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Driving with Sunglasses: The Safer Way to Travel

By AMA Staff

The golden rule of driving? Keep your hands on the wheel and your eyes on the road. The latter part of that decree, however, is not always as easy to adhere to as we’d like—especially when the sun is shining brightly through your windshield.

Fortunately, wearing sunglasses while driving is an easy way to avoid uncomfortable eyestrain and increase your safety on the road. LensCrafters, an AMA Rewards partner, offers hundreds of frame options to suit your distinctive style, plus the latest in high-tech prescription lenses to best protect your precious peepers.

Here’s what you should know when it comes to purchasing a new pair of sun-shielding specs.

Wearing sunglasses isn’t just about turning down the brightness setting of the outside world. Your lenses should also protect your eyes against ultraviolet radiation and harsh glare from reflected sunlight.

To the first point, choose lenses that are rated UV400. Technically speaking, this means they block 99 to 100 percent of light rays with wavelengths up to 400 nanometers—including UVA and UVB rays, which, over time, can damage your eyes and lead to cataracts, macular degeneration and skin cancer (to which your eyelids, believe it or not, are quite susceptible).

The importance of keeping your hands, eyes and mind on the road—and not on your mobile or in-car devices

Selecting wraparound lenses (and frames) can offer additional protection by preventing UV rays from hitting your eyes from the side.

But UV protection doesn’t ensure better overall vision. That’s where polarization comes in. Polarized lenses have a filter that helps to improve colour contrast while neutralizing glare—harsh sunlight that’s being reflected by snow, water, road and building surfaces, and even other cars. By sporting polarized lenses while driving, you’ll not only enjoy a clearer view of the road ahead, but you’ll also reduce the discomfort that comes with squinting to see through reflected light.

Different lens tints perform differently depending on the landscape and light conditions. For example, in addition to marking you as an optimist, rose-coloured glasses also help to enhance the greys and whites of snow-covered ski slopes, and make objects more visible against green backgrounds (like the woods you might find yourself hiking through come summer).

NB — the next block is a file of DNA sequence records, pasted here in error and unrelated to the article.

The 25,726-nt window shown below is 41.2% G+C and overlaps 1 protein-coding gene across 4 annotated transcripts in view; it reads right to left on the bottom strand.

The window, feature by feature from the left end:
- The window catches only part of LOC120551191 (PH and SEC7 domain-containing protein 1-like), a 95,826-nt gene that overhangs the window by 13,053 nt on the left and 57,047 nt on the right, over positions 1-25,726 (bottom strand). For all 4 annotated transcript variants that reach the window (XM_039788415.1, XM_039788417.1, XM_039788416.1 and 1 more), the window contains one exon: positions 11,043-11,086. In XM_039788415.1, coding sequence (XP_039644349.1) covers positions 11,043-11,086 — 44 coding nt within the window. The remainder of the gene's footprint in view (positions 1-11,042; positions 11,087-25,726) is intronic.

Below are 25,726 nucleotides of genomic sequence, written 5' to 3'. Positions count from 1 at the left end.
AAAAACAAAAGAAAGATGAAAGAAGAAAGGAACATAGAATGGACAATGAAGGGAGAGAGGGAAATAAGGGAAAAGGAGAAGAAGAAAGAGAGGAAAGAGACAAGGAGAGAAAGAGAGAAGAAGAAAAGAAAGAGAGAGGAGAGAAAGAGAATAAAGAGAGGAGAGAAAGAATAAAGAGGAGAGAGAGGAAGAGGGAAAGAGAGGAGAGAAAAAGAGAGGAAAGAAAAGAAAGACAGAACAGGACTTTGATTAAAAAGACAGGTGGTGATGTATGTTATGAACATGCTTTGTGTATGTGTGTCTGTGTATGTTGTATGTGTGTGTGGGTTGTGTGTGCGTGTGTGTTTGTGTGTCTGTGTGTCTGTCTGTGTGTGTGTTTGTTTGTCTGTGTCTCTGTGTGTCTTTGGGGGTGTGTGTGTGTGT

The best view for drivers is afforded by traditional brown- or grey-tinted lenses, which are most effective at cutting light intensity—without distorting colours—in moderate to bright conditions.

It’s clear to anyone who’s been outside that the intensity of sunlight differs based on the time of year. Summer, with its oft-cloudless days and blazing sun, may be the season where we most often think to reach for our sunglasses while driving, but winter driving poses its own challenges. Although the lower winter sun is more diffuse—and more often shaded by clouds—that light can still be harsh when reflected by snow- or ice-covered surfaces. Commuters should also consider the fact that you’re more likely to be driving into the rising or setting sun during the weekday rush hours.

How winter can also affect the operation of your car’s technological features

It’s also important to note that UV rays can penetrate clouds, so your eyes are exposed even when it’s overcast.

Of course, it can be tempting simply to grab an inexpensive pair of gas-station sunglasses and hit the road. Those mirrored Ray-Ban knockoffs do block some light, after all. Some cheaper sunglasses may even purport to be polarized or UV-shielded. It’s unlikely that they’re both, however, and that makes a difference in terms of your eyes’ comfort and safety—especially when you’re outdoors (or driving) for longer periods of time. And naturally, off-the-rack glasses don’t help if you require prescription lenses. Optical retailers like LensCrafters now employ digital technology to customize your lenses specifically to your eyes, ensuring you get a sharper, less distorted view of the world.

AMA members save up to 30% on eyewear accessories and more at LensCrafters locations throughout Alberta.